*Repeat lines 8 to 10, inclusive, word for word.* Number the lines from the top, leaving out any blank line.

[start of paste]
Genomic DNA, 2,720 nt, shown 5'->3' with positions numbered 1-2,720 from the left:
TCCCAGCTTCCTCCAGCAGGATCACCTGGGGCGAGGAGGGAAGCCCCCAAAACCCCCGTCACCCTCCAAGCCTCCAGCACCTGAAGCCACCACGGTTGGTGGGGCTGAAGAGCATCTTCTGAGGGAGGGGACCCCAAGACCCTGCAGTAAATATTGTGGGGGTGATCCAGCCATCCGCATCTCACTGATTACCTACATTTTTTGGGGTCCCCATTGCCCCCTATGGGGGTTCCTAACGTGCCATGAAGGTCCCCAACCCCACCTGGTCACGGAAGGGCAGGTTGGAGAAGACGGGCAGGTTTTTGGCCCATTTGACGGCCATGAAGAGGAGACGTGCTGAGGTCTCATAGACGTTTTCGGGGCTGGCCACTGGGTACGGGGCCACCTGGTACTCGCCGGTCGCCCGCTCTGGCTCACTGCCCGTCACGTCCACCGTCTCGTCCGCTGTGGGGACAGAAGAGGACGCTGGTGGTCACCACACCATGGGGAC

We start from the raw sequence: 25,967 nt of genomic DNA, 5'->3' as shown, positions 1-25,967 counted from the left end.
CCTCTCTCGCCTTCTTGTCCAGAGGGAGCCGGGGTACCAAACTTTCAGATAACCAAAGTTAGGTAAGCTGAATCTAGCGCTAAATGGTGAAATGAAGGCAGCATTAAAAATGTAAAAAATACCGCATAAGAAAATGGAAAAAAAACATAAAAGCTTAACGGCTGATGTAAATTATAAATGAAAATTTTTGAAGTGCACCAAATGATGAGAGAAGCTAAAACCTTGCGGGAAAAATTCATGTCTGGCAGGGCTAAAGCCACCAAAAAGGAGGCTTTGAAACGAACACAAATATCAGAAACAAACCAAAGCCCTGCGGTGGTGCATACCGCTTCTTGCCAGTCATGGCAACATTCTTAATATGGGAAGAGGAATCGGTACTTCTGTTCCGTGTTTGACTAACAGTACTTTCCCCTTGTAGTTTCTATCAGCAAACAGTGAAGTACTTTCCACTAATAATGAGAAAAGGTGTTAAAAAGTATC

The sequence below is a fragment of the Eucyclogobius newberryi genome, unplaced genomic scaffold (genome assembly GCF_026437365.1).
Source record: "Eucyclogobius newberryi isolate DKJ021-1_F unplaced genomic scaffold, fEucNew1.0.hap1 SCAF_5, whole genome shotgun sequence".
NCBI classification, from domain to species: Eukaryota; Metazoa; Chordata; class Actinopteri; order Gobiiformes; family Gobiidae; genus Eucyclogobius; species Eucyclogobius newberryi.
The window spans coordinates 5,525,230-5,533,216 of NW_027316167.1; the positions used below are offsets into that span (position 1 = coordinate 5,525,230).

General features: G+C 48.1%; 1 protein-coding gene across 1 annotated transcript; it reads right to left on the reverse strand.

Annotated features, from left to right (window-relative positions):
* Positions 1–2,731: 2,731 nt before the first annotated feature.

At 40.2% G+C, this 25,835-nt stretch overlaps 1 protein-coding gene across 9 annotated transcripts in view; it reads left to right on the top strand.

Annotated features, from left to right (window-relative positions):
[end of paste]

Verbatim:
The window spans coordinates 5,525,230-5,533,216 of NW_027316167.1; the positions used below are offsets into that span (position 1 = coordinate 5,525,230).

General features: G+C 48.1%; 1 protein-coding gene across 1 annotated transcript; it reads right to left on the reverse strand.

Annotated features, from left to right (window-relative positions):